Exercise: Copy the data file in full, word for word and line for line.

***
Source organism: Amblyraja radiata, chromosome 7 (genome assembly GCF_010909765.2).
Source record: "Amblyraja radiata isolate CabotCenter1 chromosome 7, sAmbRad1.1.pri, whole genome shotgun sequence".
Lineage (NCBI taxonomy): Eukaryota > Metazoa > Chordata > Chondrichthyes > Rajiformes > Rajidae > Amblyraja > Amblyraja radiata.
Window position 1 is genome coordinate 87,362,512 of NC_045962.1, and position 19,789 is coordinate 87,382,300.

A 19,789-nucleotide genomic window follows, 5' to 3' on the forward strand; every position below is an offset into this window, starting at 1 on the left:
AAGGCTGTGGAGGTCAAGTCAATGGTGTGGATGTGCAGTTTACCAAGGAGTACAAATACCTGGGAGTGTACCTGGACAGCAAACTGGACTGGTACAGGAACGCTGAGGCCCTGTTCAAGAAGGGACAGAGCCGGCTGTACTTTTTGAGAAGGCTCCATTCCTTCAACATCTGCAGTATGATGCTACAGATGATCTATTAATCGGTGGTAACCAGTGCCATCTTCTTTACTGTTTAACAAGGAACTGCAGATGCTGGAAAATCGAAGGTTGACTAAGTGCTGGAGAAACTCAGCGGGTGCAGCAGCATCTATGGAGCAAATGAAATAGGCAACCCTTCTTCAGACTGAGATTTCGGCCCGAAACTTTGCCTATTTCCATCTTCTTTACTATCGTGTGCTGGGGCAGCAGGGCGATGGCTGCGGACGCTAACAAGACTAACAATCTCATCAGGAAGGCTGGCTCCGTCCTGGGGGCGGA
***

Source organism: Amblyraja radiata, chromosome 7 (genome assembly GCF_010909765.2).
Source record: "Amblyraja radiata isolate CabotCenter1 chromosome 7, sAmbRad1.1.pri, whole genome shotgun sequence".
Lineage (NCBI taxonomy): Eukaryota > Metazoa > Chordata > Chondrichthyes > Rajiformes > Rajidae > Amblyraja > Amblyraja radiata.
Window position 1 is genome coordinate 87,362,512 of NC_045962.1, and position 19,789 is coordinate 87,382,300.

A 19,789-nucleotide genomic window follows, 5' to 3' on the forward strand; every position below is an offset into this window, starting at 1 on the left:
AAGGCTGTGGAGGTCAAGTCAATGGTGTGGATGTGCAGTTTACCAAGGAGTACAAATACCTGGGAGTGTACCTGGACAGCAAACTGGACTGGTACAGGAACGCTGAGGCCCTGTTCAAGAAGGGACAGAGCCGGCTGTACTTTTTGAGAAGGCTCCATTCCTTCAACATCTGCAGTATGATGCTACAGATGATCTATTAATCGGTGGTAACCAGTGCCATCTTCTTTACTGTTTAACAAGGAACTGCAGATGCTGGAAAATCGAAGGTTGACTAAGTGCTGGAGAAACTCAGCGGGTGCAGCAGCATCTATGGAGCAAATGAAATAGGCAACCCTTCTTCAGACTGAGATTTCGGCCCGAAACTTTGCCTATTTCCATCTTCTTTACTATCGTGTGCTGGGGCAGCAGGGCGATGGCTGCGGACGCTAACAAGACTAACAATCTCATCAGGAAGGCTGGCTCCGTCCTGGGGGCGGA